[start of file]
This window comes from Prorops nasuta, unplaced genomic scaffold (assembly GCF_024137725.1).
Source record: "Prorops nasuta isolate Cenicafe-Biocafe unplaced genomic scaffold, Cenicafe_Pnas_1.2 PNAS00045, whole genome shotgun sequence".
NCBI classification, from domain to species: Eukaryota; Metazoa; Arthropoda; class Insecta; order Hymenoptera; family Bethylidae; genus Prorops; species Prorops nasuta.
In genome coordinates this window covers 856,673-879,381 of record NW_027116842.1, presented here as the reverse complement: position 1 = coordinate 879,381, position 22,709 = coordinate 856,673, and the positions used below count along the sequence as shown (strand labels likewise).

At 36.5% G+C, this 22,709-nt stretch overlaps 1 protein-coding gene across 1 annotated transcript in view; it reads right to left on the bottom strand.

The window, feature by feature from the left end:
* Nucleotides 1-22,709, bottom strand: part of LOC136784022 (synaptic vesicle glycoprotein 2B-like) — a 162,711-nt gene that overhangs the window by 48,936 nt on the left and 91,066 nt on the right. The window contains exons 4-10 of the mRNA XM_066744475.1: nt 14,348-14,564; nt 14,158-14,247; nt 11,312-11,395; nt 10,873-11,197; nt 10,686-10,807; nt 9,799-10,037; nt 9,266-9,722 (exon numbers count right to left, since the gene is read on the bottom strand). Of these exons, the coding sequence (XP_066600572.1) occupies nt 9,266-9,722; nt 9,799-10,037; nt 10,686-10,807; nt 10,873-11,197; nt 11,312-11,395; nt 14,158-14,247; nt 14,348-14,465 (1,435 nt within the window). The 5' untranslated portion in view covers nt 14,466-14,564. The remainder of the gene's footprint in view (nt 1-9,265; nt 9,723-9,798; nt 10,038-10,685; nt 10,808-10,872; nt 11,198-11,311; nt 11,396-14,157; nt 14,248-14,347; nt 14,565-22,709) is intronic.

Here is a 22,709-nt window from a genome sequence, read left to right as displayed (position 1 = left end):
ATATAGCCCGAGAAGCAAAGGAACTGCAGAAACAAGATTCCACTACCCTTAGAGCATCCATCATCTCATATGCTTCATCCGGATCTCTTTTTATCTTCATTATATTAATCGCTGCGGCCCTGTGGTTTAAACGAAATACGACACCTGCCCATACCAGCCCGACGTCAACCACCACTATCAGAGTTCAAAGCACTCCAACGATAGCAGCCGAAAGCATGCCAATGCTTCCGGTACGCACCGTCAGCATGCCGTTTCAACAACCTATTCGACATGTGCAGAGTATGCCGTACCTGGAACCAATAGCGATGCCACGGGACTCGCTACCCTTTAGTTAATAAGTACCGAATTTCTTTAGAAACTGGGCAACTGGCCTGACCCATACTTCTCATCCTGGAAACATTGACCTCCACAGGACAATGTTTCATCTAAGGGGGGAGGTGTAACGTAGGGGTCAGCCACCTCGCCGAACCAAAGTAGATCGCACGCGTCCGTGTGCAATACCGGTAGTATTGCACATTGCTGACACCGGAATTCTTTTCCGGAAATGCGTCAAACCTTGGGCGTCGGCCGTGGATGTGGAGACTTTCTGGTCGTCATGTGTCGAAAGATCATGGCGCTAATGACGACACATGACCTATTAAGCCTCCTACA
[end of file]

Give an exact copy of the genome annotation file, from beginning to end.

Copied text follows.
This window comes from Prorops nasuta, unplaced genomic scaffold (assembly GCF_024137725.1).
Source record: "Prorops nasuta isolate Cenicafe-Biocafe unplaced genomic scaffold, Cenicafe_Pnas_1.2 PNAS00045, whole genome shotgun sequence".
NCBI classification, from domain to species: Eukaryota; Metazoa; Arthropoda; class Insecta; order Hymenoptera; family Bethylidae; genus Prorops; species Prorops nasuta.
In genome coordinates this window covers 856,673-879,381 of record NW_027116842.1, presented here as the reverse complement: position 1 = coordinate 879,381, position 22,709 = coordinate 856,673, and the positions used below count along the sequence as shown (strand labels likewise).

At 36.5% G+C, this 22,709-nt stretch overlaps 1 protein-coding gene across 1 annotated transcript in view; it reads right to left on the bottom strand.

The window, feature by feature from the left end:
* Nucleotides 1-22,709, bottom strand: part of LOC136784022 (synaptic vesicle glycoprotein 2B-like) — a 162,711-nt gene that overhangs the window by 48,936 nt on the left and 91,066 nt on the right. The window contains exons 4-10 of the mRNA XM_066744475.1: nt 14,348-14,564; nt 14,158-14,247; nt 11,312-11,395; nt 10,873-11,197; nt 10,686-10,807; nt 9,799-10,037; nt 9,266-9,722 (exon numbers count right to left, since the gene is read on the bottom strand). Of these exons, the coding sequence (XP_066600572.1) occupies nt 9,266-9,722; nt 9,799-10,037; nt 10,686-10,807; nt 10,873-11,197; nt 11,312-11,395; nt 14,158-14,247; nt 14,348-14,465 (1,435 nt within the window). The 5' untranslated portion in view covers nt 14,466-14,564. The remainder of the gene's footprint in view (nt 1-9,265; nt 9,723-9,798; nt 10,038-10,685; nt 10,808-10,872; nt 11,198-11,311; nt 11,396-14,157; nt 14,248-14,347; nt 14,565-22,709) is intronic.

Here is a 22,709-nt window from a genome sequence, read left to right as displayed (position 1 = left end):
ATATAGCCCGAGAAGCAAAGGAACTGCAGAAACAAGATTCCACTACCCTTAGAGCATCCATCATCTCATATGCTTCATCCGGATCTCTTTTTATCTTCATTATATTAATCGCTGCGGCCCTGTGGTTTAAACGAAATACGACACCTGCCCATACCAGCCCGACGTCAACCACCACTATCAGAGTTCAAAGCACTCCAACGATAGCAGCCGAAAGCATGCCAATGCTTCCGGTACGCACCGTCAGCATGCCGTTTCAACAACCTATTCGACATGTGCAGAGTATGCCGTACCTGGAACCAATAGCGATGCCACGGGACTCGCTACCCTTTAGTTAATAAGTACCGAATTTCTTTAGAAACTGGGCAACTGGCCTGACCCATACTTCTCATCCTGGAAACATTGACCTCCACAGGACAATGTTTCATCTAAGGGGGGAGGTGTAACGTAGGGGTCAGCCACCTCGCCGAACCAAAGTAGATCGCACGCGTCCGTGTGCAATACCGGTAGTATTGCACATTGCTGACACCGGAATTCTTTTCCGGAAATGCGTCAAACCTTGGGCGTCGGCCGTGGATGTGGAGACTTTCTGGTCGTCATGTGTCGAAAGATCATGGCGCTAATGACGACACATGACCTATTAAGCCTCCTACA